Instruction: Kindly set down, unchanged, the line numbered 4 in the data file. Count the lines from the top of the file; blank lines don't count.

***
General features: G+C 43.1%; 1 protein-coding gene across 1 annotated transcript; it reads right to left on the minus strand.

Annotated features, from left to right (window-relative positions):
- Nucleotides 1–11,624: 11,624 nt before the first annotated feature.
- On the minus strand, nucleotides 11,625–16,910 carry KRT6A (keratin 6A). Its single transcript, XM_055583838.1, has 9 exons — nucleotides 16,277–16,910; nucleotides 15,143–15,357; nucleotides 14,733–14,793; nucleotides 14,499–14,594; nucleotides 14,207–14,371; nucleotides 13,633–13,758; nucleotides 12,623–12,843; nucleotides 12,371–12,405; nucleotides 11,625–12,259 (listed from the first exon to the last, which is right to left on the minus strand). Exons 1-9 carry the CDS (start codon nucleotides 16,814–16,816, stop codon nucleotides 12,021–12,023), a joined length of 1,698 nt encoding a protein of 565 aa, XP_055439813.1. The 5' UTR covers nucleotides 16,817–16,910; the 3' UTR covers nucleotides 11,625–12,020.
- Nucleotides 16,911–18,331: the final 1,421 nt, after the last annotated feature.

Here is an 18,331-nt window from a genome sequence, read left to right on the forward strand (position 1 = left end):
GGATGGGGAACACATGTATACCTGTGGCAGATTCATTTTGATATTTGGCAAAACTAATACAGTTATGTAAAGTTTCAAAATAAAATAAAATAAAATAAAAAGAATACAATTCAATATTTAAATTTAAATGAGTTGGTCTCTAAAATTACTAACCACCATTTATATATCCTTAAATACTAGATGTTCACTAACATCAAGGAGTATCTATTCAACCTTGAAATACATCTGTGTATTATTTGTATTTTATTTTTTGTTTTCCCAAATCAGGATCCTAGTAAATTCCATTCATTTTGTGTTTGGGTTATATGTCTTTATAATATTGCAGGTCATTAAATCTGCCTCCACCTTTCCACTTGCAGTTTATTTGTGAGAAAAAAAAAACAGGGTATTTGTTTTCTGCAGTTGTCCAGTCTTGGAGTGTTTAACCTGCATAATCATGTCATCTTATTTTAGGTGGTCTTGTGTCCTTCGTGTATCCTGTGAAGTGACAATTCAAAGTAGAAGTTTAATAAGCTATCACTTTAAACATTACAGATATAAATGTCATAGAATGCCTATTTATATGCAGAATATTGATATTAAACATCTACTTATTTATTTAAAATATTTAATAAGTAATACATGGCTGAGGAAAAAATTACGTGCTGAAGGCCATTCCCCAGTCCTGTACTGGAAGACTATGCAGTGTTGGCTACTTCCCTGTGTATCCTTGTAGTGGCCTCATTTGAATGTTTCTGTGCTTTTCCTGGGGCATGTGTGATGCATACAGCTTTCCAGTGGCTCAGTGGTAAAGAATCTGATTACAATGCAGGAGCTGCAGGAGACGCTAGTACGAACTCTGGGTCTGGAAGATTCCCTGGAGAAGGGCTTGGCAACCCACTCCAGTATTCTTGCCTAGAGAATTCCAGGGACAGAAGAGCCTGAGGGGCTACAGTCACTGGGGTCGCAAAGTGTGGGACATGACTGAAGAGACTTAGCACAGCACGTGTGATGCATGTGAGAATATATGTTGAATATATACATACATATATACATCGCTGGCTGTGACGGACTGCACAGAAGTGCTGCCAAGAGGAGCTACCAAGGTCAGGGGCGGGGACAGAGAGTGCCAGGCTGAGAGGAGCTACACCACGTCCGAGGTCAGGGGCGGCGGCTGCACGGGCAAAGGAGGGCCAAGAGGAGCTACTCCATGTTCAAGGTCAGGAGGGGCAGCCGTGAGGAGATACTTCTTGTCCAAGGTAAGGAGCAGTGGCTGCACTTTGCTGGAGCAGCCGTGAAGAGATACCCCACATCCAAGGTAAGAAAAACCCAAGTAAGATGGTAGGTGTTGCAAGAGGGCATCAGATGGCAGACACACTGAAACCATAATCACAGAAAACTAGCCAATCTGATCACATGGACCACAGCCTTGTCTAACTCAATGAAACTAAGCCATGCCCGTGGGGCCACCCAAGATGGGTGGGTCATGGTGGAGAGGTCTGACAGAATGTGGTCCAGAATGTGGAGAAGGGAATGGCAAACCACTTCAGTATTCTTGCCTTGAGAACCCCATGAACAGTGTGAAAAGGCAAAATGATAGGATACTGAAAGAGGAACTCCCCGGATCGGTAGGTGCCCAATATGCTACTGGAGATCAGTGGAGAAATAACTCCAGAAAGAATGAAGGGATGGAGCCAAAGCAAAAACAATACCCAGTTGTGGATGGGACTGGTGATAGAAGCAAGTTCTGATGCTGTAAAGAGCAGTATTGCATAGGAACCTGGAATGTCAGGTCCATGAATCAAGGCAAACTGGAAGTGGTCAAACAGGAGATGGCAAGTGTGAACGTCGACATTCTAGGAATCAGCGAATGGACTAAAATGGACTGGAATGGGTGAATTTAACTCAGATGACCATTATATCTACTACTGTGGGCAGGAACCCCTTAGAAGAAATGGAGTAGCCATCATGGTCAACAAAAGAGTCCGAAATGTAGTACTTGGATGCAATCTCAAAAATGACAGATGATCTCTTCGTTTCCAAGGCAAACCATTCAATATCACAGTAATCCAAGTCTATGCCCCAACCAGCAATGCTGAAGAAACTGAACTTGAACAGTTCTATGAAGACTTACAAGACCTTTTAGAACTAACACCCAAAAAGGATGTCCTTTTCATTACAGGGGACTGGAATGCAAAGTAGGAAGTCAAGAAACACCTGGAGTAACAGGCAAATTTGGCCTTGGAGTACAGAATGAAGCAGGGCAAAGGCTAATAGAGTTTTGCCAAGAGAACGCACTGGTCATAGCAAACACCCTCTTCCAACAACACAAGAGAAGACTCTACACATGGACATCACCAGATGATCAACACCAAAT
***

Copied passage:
- On the minus strand, nucleotides 11,625–16,910 carry KRT6A (keratin 6A). Its single transcript, XM_055583838.1, has 9 exons — nucleotides 16,277–16,910; nucleotides 15,143–15,357; nucleotides 14,733–14,793; nucleotides 14,499–14,594; nucleotides 14,207–14,371; nucleotides 13,633–13,758; nucleotides 12,623–12,843; nucleotides 12,371–12,405; nucleotides 11,625–12,259 (listed from the first exon to the last, which is right to left on the minus strand). Exons 1-9 carry the CDS (start codon nucleotides 16,814–16,816, stop codon nucleotides 12,021–12,023), a joined length of 1,698 nt encoding a protein of 565 aa, XP_055439813.1. The 5' UTR covers nucleotides 16,817–16,910; the 3' UTR covers nucleotides 11,625–12,020.